Mystic was an especially beautiful scarlet macaw who came into our lives because her owners no longer wanted her. She had been diagnosed with avian diabetes and I was told they ‘just wanted to get rid of her’. Already living with two macaws, a cockatoo, 3 dogs and 7 humans, I agreed to take her in, with the hope that we could help her become a healthy bird and integrate her into our flock. At the time, I wrote into a message board regarding her upcoming adoption.
Adopting a Diabetic Macaw
8/29/06 at 11:02 AM
Friends, I am about to adopt another macaw. Her name is Mystic. She is 12 years old, well loved, but the owners can no longer take care of her. She has high blood sugar…one vet says she’s diabetic and needs insulin shots, the other says her diet should be changed. How do we go about this? I will make an appointment with my vet, but because she’s lived with the same couple for 12 years, should we do a gradual move, or all at once? Her current guardian would like to visit once in a while, is that all right? Because she doesn’t know me, we’re wondering if she and I would both take Mystic to the vet first time. I want her to move in, in such a way that is least traumatic to her. She already has health issues, she’s leaving the only family she’s ever known, and she’s a ‘big cuddler’ USDJPY.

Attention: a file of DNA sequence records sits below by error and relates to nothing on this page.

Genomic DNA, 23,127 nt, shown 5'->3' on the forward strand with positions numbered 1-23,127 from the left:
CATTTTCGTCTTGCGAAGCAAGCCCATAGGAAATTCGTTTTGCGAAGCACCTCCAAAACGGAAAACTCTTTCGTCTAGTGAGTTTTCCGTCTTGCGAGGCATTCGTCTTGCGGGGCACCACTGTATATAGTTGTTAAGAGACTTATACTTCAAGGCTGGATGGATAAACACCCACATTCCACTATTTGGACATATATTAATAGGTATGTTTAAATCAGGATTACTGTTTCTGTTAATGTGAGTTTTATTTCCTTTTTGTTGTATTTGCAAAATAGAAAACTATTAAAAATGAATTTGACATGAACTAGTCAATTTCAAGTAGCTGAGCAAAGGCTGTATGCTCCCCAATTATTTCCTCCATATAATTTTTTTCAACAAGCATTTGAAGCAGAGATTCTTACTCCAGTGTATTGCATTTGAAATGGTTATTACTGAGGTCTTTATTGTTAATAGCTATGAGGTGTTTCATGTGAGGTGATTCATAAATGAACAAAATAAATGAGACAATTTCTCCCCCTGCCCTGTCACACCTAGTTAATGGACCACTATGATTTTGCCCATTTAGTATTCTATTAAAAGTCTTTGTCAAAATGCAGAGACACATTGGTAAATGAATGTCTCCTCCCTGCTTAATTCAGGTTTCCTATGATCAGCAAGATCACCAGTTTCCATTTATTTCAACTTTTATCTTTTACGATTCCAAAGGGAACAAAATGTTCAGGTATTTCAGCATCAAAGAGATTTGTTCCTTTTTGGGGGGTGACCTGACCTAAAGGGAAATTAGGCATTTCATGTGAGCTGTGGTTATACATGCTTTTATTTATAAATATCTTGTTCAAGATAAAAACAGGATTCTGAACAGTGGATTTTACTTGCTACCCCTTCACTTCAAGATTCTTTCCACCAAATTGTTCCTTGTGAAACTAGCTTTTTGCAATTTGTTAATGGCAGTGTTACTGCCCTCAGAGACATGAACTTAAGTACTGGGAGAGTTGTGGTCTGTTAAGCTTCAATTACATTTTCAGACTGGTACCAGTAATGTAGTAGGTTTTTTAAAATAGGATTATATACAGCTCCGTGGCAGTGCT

Feather Destructive Behavior (as opposed to normal preening when birds groom their feathers and skin free from dirt or foreign particles and correct any feather distortions) is excessive and obsessive self grooming that can include one or all of the following abnormalities: barbering or chewing feathers; picking or plucking them out; and, in severe cases, self-mutilation.
In a severe case of plucking, the bird can be completely naked from the head down. Indicators of feather picking include the presence of healthy head feathers, feather loss where you can see the skin, and/or shortened or mutilated feathers in body areas accessible to a bird’s beak (including the wing skin fold, inner thighs, and breast).